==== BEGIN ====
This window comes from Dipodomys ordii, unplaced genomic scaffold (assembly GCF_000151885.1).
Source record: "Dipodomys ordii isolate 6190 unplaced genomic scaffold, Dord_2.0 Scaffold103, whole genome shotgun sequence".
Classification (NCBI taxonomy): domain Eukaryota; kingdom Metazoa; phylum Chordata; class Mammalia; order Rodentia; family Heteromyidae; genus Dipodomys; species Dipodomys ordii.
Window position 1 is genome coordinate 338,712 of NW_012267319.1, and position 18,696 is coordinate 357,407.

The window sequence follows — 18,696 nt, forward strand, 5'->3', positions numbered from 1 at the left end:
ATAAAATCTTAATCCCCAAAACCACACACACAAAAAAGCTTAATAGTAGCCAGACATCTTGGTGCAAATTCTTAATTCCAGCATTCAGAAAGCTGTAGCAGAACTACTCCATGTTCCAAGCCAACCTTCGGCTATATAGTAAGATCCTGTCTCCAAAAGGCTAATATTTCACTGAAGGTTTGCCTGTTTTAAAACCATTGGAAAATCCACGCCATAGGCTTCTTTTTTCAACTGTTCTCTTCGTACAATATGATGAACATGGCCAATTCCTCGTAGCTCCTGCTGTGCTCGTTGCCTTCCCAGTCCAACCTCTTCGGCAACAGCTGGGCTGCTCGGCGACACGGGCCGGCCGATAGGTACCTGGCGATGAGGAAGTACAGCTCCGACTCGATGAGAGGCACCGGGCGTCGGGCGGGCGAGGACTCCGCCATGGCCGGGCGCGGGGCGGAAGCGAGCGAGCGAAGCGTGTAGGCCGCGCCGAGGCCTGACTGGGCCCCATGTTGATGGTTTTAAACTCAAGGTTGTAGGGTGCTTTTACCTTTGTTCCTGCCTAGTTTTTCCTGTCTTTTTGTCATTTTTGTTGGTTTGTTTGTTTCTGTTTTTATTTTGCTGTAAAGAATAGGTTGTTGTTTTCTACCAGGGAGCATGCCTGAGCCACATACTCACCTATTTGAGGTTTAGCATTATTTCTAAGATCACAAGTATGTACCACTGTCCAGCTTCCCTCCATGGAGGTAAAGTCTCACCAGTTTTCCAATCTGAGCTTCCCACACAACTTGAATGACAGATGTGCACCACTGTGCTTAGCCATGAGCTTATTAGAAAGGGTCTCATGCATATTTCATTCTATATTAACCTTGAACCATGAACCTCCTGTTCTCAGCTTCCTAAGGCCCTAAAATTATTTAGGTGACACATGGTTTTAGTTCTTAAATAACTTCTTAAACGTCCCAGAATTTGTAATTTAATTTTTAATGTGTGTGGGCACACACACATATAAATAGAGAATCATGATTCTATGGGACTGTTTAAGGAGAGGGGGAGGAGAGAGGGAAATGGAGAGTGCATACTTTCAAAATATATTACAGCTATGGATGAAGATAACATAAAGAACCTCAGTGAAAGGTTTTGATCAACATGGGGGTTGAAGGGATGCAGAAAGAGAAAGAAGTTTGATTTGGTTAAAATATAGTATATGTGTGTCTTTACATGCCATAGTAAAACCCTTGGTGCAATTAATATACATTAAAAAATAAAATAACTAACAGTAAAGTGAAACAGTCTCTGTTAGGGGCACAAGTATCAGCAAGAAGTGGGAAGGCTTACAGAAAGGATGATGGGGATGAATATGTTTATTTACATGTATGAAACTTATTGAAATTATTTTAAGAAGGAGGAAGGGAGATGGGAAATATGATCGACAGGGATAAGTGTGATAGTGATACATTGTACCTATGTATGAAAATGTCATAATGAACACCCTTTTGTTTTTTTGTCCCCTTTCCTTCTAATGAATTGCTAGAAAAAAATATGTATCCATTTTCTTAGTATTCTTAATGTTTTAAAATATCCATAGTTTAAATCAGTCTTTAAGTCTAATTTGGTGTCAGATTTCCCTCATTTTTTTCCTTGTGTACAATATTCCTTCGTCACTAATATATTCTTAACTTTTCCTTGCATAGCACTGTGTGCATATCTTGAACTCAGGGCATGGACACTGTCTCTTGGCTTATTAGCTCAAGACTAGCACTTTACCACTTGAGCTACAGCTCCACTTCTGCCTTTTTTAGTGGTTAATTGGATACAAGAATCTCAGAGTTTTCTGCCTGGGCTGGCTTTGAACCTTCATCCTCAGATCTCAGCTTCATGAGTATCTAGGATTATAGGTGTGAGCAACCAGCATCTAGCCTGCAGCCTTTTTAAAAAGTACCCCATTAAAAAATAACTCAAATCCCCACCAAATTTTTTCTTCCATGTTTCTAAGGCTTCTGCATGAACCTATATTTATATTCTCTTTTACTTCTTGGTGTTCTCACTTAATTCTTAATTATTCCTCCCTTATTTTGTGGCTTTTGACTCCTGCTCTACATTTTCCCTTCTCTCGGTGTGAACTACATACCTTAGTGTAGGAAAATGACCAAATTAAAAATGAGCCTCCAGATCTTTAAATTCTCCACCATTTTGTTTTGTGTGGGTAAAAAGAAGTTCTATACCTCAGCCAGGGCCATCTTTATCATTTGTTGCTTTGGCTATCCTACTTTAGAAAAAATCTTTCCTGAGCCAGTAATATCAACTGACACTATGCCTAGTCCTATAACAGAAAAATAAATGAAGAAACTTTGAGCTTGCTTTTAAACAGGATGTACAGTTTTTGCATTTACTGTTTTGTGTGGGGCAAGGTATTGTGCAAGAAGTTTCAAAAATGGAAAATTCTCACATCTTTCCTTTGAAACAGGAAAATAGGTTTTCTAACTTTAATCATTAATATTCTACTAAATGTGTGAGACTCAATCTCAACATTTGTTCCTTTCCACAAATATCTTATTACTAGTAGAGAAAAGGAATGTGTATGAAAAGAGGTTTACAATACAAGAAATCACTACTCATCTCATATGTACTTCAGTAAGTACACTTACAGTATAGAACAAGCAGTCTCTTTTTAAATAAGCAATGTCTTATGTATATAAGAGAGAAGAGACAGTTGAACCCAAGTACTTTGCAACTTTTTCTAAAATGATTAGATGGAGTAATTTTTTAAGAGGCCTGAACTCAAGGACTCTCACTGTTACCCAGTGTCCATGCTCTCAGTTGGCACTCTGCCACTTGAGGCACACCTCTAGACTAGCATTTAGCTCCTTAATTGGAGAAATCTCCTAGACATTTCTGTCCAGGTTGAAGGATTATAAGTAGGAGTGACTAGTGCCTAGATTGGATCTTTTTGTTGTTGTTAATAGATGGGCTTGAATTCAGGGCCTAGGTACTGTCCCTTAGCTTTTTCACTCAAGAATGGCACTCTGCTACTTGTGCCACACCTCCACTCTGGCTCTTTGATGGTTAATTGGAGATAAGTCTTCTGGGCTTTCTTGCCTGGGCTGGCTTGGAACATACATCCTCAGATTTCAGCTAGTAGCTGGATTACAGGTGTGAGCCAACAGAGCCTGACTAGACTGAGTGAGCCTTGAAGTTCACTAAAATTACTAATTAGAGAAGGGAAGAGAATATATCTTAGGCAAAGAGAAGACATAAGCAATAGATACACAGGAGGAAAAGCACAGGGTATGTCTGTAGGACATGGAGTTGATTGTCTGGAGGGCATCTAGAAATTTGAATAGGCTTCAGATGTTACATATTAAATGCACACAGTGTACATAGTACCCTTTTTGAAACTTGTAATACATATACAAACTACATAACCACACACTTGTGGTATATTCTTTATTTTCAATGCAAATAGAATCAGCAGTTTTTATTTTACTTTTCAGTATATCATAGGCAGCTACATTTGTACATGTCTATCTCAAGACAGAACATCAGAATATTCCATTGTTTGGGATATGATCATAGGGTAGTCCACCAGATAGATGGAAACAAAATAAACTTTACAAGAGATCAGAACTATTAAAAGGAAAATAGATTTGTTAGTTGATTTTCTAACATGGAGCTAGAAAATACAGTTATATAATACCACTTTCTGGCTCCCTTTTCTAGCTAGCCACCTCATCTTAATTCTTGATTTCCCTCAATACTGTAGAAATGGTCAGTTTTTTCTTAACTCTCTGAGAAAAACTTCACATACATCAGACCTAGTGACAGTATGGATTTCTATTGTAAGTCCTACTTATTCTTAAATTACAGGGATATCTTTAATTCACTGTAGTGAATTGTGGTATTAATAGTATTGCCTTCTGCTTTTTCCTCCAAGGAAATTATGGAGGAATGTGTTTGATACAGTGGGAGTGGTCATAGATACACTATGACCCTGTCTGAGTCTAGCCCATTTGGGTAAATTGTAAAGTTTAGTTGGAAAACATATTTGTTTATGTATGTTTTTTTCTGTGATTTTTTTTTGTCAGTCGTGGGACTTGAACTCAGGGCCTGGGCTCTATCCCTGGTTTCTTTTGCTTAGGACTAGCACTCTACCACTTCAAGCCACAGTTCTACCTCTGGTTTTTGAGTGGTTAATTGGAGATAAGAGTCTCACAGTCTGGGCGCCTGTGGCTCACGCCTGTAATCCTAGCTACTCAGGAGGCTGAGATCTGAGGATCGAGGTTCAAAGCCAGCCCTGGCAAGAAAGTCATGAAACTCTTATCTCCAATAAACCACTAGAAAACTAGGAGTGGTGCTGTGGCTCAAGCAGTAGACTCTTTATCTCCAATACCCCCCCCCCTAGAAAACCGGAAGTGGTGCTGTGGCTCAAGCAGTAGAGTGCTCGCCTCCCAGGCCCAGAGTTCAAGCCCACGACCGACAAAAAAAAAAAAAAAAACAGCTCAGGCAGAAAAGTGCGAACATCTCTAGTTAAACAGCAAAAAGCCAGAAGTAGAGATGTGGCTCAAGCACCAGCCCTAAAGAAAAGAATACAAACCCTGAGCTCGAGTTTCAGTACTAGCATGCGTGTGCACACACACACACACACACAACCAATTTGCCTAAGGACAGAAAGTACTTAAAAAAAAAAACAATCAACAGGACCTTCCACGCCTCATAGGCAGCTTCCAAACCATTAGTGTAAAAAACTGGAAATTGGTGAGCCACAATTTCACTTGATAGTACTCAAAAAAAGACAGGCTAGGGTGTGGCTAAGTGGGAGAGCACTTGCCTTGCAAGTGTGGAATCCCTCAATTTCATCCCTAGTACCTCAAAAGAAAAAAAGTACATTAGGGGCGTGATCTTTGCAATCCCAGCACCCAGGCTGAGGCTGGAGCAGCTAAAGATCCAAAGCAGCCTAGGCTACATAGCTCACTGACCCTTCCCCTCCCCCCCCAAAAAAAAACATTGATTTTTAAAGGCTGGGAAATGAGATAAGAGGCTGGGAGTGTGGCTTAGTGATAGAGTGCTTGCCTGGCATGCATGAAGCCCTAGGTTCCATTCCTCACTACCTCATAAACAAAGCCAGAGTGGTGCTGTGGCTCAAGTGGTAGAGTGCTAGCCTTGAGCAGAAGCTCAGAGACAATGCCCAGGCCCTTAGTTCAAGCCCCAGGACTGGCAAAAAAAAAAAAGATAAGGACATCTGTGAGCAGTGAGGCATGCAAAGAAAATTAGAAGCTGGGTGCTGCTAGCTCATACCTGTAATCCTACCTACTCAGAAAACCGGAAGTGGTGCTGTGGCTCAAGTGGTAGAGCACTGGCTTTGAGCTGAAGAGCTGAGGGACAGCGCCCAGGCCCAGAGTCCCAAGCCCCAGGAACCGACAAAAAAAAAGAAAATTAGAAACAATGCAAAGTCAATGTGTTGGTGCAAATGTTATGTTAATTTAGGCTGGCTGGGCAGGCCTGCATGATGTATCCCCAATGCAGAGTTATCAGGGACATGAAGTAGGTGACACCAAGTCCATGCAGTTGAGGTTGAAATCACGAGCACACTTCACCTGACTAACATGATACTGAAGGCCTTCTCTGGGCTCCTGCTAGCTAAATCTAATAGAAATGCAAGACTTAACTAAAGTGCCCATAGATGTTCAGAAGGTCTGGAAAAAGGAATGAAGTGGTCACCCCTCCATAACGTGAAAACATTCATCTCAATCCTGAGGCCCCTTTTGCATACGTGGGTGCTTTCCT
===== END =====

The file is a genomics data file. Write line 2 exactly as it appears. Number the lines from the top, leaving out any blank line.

Source record: "Dipodomys ordii isolate 6190 unplaced genomic scaffold, Dord_2.0 Scaffold103, whole genome shotgun sequence".